Following my last post about human-computer interaction, I am going to talk a little bit about User-Centered Design which is a methodology to achieve a good human-computer interaction.
So, what is User-Centered Design…
A design method
User-Centered Design (UCD) is a design methodology that is about
designing interactive technologies to meet users’ needs. We can divide it in
- Understand users’ needs
- Establishing requirements
- Evaluanting designs
Its key characteristics are:
- Understand users and their needs
- Focus on users early in the design and evaluation.
- Identify, document and agree specific usability and users experience goals
We would like to use this methodology because using it would help us to
- more likely build something useful
- manage users’ expectations
- Encourage ownership of the solution
- Easier integration
That’s it, the user is the key in the design of any interactive product, something many
vendors or software developers don’t consider quite oftenly
Understanding Users’ Needs
It is vital to understand what users would want from or would want to do with a
interactive product. Many failures in this regard leads to unused, difficult or awkward
products and basically come from ignoring what users of that specific artifact
need and want.
To achieve this, we need to use certain Data Gathering Techniques in order
to retrieve as much information as possible. So we could use a range of research methods:
- Observation: Using anthropology methods to observe people and draw conclusions.
- Interviews: They are good as an initial approach to what users want, but sometimes they might
be unfeasible (too many people, time-consuming, etc.)
- Questionnaires: A serie of questions to elicit information from the users. They are good to retrieve
quantitative and cualitative data.
- Focus Groups: They are group interviews, and are good to understand the users’ need from a global
point of view. (ie. to get consensus)
- Analysis: Extract conclusions from the aforementioned methods.
This is to deal with the typical questions: What do users want?, What do users need?… etc.
As anyone who has done some software engineering, there are
There might as well be other requirements, such as physical (noisy
environment, dusty, etc…), social (sharing of files, displays,
etc…) or organizational (hierarchy,
communications, etc.) that may be addressed as well.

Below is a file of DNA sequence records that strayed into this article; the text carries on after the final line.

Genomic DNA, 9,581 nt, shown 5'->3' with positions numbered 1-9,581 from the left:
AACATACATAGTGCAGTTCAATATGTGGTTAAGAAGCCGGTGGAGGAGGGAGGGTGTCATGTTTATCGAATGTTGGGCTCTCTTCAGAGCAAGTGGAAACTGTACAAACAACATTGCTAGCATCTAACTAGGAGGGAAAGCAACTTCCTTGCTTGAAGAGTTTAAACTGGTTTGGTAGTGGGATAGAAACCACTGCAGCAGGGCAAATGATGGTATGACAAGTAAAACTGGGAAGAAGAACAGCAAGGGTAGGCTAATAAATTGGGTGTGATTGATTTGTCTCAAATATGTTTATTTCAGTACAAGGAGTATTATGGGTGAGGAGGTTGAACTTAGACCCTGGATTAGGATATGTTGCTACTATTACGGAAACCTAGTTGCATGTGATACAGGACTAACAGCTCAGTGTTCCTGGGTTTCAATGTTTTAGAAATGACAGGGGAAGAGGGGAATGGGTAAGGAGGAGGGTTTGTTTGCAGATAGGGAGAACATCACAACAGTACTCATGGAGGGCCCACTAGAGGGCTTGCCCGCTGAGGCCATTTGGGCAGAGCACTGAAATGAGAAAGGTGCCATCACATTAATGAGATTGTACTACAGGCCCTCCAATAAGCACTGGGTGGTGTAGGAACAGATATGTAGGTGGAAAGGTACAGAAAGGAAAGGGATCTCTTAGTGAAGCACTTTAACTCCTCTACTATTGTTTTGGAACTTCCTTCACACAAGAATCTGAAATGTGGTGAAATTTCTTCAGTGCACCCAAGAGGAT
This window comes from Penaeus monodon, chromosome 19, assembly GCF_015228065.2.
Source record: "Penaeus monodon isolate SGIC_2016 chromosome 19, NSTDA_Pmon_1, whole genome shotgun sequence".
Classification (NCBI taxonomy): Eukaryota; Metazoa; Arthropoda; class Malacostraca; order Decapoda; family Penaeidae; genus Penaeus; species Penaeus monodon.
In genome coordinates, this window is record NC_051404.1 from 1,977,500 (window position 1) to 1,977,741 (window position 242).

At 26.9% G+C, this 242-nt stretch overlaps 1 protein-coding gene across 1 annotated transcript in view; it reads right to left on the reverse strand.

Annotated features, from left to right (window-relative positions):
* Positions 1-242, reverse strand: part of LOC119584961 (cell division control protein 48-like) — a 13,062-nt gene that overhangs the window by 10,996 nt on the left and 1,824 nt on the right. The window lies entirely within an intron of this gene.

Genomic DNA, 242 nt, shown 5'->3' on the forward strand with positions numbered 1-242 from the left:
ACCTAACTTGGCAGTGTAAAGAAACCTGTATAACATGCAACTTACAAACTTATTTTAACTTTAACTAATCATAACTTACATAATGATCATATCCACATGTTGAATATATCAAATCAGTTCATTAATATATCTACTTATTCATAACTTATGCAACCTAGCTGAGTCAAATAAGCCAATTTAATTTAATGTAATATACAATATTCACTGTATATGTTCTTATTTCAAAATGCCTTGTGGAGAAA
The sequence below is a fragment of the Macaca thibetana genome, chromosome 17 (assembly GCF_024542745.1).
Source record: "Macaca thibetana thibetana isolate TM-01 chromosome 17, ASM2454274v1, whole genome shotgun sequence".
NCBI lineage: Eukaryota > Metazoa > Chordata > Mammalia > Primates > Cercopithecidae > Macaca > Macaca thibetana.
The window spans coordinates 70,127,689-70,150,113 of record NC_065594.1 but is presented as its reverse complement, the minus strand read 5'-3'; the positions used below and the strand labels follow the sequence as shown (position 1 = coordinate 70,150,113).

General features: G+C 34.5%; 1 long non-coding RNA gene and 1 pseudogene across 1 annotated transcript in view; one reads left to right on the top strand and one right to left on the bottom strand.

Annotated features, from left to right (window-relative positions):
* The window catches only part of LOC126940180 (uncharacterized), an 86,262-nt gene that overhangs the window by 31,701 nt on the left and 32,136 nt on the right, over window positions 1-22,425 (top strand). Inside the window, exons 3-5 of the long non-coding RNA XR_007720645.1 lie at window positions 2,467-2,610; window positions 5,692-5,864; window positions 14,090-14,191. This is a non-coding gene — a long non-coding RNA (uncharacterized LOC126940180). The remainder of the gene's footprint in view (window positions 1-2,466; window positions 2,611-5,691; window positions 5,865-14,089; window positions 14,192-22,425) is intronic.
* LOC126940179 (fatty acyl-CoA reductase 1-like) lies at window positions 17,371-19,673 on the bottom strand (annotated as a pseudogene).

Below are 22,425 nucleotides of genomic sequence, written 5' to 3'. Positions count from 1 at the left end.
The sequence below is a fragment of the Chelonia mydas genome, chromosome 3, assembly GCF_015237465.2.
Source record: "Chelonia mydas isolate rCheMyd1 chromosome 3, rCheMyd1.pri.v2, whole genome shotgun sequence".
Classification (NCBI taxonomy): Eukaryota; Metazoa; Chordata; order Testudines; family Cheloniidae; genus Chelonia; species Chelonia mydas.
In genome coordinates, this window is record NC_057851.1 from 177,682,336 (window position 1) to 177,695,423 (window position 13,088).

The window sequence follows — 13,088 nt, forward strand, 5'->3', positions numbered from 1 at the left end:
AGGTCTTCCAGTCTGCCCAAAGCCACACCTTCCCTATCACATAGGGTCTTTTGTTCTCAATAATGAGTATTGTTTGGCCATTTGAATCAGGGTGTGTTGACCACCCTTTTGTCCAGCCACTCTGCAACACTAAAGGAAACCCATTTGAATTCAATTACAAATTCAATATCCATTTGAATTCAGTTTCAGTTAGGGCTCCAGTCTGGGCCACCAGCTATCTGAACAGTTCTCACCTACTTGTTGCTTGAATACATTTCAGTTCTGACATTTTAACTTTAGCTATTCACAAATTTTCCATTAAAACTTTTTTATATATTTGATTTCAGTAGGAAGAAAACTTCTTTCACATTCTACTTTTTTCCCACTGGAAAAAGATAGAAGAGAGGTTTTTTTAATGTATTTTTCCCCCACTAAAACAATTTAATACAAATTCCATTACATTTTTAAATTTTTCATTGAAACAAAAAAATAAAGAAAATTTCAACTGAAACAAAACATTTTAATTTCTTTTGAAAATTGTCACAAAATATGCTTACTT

It is also vital to do prototyping, that is create mockups of the
system or simmulations to test them. It does not need to be a final
prototype, it can be done with paper in its initial stages, and, once
its being defined, get a more-closer-to-the-final-product
prototype. That’s why there are different kinds of prototypes that can
- Lo-Fi prototype: Basically made with paper, post-it notes, etc. Provides a quick and dirty look.
- Mi-Fi prototype: simulated functionality. They are based on screen printouts or screen simulations.
- Hi-Fi prototype: Almost like the final product, resembling it.
There needs to be an iterative process evaluating the prototypes,
from the early stages of the project throughout the final prototypes.
This would help get the right design from the very beginning and reduce
errors or prevent from getting a final product that is unusable. Also,
it would help to extend the functionality.
We can have two different types of evaluation:
- Formative Evaluation: Done throughout the process.
- Summative Evaluation: Done when the process is finished
In order to evaluate, there are a variety of ways to do it, depending if its from a user’s point of view or from
a group of experts’ point of view. These are:
- Quick & Dirty: Informally asking users for feedback.
- Usability testing: Recording typical users’ tasks in controlled settings
- Field Studies: Observation in natural settings (where the interaction is taking place)
- Predictive evaluation: Asking experts to apply knowledge of typical users.
Disclaimer: These notes are not my own creation. They are mostly based on what I have been studying
and summaries I have been using. My sources include
John Halloran’s lecture notes and the book Interaction Design by Rogers et al.